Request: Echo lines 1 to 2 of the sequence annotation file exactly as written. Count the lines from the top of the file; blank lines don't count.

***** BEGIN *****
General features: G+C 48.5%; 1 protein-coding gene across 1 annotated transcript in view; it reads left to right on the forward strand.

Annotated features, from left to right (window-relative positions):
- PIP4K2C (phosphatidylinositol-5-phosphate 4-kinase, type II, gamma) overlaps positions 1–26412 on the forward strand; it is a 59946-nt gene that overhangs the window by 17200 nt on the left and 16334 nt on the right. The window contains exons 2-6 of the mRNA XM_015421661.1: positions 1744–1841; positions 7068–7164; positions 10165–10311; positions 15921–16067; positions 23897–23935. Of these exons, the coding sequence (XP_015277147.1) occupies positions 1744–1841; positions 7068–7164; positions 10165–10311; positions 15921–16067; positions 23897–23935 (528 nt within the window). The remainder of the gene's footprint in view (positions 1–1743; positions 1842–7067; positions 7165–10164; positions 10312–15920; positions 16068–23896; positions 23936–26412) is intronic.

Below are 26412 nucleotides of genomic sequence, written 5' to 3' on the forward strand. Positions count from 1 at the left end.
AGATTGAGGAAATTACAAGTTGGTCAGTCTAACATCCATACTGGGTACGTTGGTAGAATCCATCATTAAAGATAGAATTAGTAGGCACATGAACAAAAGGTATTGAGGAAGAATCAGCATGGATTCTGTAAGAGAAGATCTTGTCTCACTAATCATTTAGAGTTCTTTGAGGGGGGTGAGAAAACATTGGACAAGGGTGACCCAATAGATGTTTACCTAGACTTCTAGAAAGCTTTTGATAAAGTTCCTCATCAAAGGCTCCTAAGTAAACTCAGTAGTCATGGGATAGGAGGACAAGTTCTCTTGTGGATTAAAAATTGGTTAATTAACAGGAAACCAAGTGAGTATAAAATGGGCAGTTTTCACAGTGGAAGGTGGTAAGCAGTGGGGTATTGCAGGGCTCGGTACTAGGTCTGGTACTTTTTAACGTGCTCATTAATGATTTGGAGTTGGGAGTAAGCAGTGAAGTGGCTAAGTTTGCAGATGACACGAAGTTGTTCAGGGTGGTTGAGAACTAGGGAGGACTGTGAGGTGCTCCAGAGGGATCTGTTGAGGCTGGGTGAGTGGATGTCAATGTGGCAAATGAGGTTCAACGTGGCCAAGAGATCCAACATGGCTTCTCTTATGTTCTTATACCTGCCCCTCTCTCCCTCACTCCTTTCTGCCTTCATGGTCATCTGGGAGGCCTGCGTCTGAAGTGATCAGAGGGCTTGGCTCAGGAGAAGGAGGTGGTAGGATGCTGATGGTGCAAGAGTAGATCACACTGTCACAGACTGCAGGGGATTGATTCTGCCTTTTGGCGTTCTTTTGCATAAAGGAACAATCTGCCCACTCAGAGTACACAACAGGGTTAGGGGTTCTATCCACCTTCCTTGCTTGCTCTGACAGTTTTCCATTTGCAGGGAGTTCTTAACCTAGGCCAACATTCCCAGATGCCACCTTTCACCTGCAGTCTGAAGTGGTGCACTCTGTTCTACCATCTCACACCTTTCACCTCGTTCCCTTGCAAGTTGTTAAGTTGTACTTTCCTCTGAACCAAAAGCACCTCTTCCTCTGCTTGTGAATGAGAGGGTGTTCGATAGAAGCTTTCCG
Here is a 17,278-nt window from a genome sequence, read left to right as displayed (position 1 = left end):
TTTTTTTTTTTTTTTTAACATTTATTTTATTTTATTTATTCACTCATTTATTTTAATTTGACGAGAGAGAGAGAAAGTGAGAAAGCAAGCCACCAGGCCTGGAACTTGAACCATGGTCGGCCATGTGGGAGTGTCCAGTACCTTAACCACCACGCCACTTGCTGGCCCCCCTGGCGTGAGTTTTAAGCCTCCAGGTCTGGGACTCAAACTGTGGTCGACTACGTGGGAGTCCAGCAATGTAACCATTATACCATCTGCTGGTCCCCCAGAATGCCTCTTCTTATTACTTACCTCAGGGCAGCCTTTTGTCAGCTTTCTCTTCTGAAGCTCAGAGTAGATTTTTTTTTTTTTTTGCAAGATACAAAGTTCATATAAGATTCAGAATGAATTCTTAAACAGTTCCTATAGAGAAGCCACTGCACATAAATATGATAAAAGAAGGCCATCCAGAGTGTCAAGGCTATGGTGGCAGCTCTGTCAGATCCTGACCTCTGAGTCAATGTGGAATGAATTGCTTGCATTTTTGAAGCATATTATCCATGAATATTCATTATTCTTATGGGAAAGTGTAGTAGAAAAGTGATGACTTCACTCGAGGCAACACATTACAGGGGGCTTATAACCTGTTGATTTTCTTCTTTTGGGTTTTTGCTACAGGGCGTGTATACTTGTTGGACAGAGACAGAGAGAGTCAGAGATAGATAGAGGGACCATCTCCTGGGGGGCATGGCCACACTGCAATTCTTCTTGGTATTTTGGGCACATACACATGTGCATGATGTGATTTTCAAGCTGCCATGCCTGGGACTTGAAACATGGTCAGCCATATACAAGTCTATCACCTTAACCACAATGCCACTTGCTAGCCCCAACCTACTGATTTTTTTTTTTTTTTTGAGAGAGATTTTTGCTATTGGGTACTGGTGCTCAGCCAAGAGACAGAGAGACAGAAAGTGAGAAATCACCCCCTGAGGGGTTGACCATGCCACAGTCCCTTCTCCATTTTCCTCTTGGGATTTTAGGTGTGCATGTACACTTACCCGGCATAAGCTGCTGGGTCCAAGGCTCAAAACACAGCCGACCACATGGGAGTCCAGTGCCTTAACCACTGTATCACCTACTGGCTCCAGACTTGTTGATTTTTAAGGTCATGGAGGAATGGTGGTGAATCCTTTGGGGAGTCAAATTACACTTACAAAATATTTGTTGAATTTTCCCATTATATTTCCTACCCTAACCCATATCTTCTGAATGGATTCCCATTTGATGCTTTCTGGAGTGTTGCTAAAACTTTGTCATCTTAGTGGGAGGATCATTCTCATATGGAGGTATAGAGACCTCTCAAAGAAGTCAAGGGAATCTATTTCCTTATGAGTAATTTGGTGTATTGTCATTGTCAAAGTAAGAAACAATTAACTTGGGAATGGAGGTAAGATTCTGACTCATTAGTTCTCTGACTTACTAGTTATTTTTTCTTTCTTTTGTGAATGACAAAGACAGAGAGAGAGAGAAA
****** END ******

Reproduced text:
General features: G+C 48.5%; 1 protein-coding gene across 1 annotated transcript in view; it reads left to right on the forward strand.

Annotated features, from left to right (window-relative positions):